TREES and DROUGHT
Article #98, August, 2005
By Bill Cook
trees in a variety of ways depending on many conditions. Water stress may kill
a tree or, more commonly, predispose it to a wide variety of ailments. Some
of these ailments may not become visible for several years.
draw water from the soil. That water moves throughout the tree to maintain chemical
reactions in the living cells. As trees respire, water is expelled and "leaks
out" through small pores in the leaves, twigs, branches, and trunk.
dry periods, the larger humidity difference inside and outside the tree causes
increased water loss. Higher temperatures accelerate cell metabolism, which
requires additional amounts of water. The response to water stress involves
closing the many small pores and drawing more water from the soil.
As soil moisture
becomes increasingly low, maintaining an adequate water balance in living tissues
becomes more difficult. Sandy or coarse soils dry out quicker. Loamy soils hold
available water best. Heavy soils hold more water longer, but much of it becomes
unavailable to small tree roots due to the physical chemistry of water and very
tiny soil particles.
of a tree to maintain an adequate water balance, for whatever set of reasons,
is called water stress. A moderate amount of stress may slow growth or cause
premature autumn color change. More stress might first result in death of leaf
tissue. Browning leaf edges due to water stress is called leaf scorch. Conifers
may drop older, less efficient needles. Excessive water stress can kill trees,
especially those of certain species and very young trees that have less developed
root systems. This year's plantings and transplants will likely suffer high
After a drought
breaks, the impacts of drought are not over. More commonly, the weakened condition
of trees allows a number of pests and pathogens to more successfully attack
tree tissues. Trees whose leaves are eaten by gypsy moths or budworms, in combination
with a drought, are at higher risk of damage or death. Water stressed pines
attract bark beetles, which can kill trees, especially red pine. Mature oaks
in sandy soils may die from two-lined chestnut borer attacks over several growing
of fungal pathogens during these weak periods can have a longer lasting impact.
For example, an Armillaria fungus might enter water stressed roots. Over several
years, that fungus might grow and eventually kill the tree. On the other hand,
with good growing conditions the natural defenses of the tree might defeat the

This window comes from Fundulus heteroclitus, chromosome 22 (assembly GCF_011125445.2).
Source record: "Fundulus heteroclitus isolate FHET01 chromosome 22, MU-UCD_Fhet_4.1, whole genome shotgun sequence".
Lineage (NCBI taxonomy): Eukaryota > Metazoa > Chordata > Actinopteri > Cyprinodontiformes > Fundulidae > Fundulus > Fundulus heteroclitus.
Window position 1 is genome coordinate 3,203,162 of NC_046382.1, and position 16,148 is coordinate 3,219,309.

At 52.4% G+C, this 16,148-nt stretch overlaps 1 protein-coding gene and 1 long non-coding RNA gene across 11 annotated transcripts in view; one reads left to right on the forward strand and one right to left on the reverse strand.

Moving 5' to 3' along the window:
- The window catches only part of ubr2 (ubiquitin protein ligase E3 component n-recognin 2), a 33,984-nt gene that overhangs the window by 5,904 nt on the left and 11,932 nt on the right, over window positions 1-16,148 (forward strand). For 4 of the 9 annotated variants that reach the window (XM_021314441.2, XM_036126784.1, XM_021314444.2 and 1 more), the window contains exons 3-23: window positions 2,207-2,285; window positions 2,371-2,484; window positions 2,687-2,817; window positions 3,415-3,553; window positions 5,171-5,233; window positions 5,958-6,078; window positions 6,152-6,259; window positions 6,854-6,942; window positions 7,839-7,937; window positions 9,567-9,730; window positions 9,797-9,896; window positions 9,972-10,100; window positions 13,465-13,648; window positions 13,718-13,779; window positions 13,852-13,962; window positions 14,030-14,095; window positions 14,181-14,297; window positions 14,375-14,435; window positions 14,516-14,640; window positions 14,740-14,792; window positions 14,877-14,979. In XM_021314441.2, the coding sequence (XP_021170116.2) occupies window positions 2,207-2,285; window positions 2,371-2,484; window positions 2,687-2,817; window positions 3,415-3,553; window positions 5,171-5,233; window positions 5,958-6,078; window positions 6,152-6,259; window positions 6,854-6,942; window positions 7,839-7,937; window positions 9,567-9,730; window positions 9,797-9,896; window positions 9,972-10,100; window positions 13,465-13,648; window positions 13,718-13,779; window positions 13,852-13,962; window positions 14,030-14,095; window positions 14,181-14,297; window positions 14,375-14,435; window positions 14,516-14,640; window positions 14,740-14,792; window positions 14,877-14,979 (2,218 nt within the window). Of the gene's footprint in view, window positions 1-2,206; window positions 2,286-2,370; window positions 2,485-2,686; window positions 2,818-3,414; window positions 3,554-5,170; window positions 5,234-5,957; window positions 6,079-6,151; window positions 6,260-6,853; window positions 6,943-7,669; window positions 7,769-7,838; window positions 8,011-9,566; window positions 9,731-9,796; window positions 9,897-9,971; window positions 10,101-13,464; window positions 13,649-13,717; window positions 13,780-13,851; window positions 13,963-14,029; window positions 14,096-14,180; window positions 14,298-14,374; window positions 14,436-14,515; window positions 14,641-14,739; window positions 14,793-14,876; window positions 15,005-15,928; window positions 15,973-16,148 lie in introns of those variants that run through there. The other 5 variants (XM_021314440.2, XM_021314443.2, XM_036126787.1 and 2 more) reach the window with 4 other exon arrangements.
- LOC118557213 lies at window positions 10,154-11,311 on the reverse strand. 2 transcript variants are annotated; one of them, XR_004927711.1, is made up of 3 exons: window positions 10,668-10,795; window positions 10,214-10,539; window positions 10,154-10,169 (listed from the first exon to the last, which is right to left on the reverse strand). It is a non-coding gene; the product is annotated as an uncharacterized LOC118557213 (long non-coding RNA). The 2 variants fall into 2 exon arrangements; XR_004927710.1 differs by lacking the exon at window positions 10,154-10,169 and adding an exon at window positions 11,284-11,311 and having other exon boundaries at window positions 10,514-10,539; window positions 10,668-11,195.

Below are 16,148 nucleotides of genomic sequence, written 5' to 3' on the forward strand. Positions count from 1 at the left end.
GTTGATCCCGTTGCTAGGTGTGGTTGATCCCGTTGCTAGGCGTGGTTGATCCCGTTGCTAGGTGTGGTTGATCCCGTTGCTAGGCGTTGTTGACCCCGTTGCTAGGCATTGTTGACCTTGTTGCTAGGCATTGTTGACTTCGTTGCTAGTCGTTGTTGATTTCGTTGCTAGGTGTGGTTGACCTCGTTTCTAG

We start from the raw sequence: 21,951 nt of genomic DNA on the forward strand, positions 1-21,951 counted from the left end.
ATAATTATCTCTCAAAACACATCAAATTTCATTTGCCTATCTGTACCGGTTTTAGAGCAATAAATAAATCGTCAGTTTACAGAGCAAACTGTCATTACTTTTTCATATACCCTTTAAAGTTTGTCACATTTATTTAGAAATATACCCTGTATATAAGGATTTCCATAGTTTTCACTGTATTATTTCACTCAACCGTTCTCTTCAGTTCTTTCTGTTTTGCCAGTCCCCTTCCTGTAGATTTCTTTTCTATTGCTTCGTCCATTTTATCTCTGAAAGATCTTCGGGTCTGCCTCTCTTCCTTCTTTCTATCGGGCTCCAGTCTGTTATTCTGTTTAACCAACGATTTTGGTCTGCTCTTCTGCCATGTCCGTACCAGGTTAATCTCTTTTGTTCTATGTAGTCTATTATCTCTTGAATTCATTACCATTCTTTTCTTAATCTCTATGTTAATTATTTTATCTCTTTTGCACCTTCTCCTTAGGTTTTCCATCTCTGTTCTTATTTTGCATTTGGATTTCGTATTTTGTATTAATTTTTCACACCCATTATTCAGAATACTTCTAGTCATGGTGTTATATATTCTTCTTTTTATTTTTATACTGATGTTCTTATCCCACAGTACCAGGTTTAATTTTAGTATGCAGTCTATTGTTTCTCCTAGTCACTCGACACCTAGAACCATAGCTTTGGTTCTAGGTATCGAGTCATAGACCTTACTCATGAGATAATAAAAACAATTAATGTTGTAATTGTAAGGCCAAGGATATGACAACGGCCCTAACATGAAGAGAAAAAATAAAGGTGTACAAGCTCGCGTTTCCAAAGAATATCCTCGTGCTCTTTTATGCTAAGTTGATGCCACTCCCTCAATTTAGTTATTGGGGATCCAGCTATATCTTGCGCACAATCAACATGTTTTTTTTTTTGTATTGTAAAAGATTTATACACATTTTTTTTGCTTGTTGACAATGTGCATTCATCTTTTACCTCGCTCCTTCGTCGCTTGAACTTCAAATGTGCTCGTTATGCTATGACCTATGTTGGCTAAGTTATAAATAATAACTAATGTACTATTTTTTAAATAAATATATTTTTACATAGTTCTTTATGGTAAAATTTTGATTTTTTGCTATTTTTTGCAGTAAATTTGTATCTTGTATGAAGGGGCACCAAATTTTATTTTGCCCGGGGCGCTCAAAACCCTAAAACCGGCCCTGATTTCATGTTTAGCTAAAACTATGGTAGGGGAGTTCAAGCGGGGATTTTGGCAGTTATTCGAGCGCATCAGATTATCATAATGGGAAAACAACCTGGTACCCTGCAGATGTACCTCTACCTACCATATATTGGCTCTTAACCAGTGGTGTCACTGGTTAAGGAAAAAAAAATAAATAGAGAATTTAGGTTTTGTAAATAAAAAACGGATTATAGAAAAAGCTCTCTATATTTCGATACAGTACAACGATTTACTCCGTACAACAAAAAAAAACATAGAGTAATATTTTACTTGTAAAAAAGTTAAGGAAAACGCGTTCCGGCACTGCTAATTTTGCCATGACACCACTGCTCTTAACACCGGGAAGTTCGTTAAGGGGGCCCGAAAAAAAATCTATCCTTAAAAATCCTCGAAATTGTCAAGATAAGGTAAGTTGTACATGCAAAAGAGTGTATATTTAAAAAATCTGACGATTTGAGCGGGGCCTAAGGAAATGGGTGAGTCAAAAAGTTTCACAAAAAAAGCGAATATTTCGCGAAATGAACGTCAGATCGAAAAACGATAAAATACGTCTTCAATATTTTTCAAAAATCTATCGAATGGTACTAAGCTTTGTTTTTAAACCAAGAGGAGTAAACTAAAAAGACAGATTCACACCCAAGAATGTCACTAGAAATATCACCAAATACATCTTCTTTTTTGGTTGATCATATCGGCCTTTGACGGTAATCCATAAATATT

fungus. Some tree species are better at this than others.
make trees more susceptible to cold winter weather. By adding a light application
of phosphorus and potassium fertilizer, a tree will be better "winterized".
Be careful to not add nitrogen.
impact on trees can be very localized. Sometimes, a single tree within a group
will die. This is common in plantations. Death might be in the year of the drought
or it might be a couple years later. Balsam fir commonly displays this behavior.
can be highly variable resulting in other local impacts. A tree growing above
a large boulder or over a hard pan might die, while its neighbors may recover.
Small clay pockets, fissures in bedrock, microtopography, and sandy pockets
contribute to local variability that can spell survival or death for a water
much of the Upper Peninsula experienced a cool, wet summer. Higher water saturation
levels in the soil forced tree roots to grow closer to the surface in order
to obtain enough oxygen, and sometimes killed roots further down. That new root
growth near the surface became more vulnerable to soils dried out by this year's
drought. Many tamaracks and other shallow-rooted tree species have died because
of this extreme wet-dry cycle.
for scarce soil water becomes intense during dry periods. Most trees simply
cannot out-compete grasses and herbs for water. We normally think of competition
for light, but the underground battle for water and nutrients can be more important
to the long term survival of trees.
drought is combined with other health issues, trees are at higher risk of damage
and death. Drought can tip the scales for trees simultaneously facing an insect
attack, a disease, or damage from home construction, laid cable, paving, lawn
mowing, etc. Conversely, trees weakened by drought may fall victim to opportunistic
insects and diseases several years ahead.
impacts are usually longer term affairs, in addition to current year effects.
Doubtless, we will see the complex effects of the drought of 2005 for several
years to come.
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Bill Cook is an MSU Extension forester providing educational programming for the entire Upper Peninsula. His office is located at the MSU Upper Peninsula Tree Improvement Center near Escanaba. The Center is the headquarters for three MSU Forestry properties in the U.P., with a combined area of about 8,000 acres. He can be reached at email@example.com or 906-786-1575.
by Bill Cook, Forester/Biologist, Michigan State University Extension, 6005
J Road, Escanaba, MI 49829
906-786-1575 (voice), 906-786-9370 (fax), e-mail: firstname.lastname@example.org
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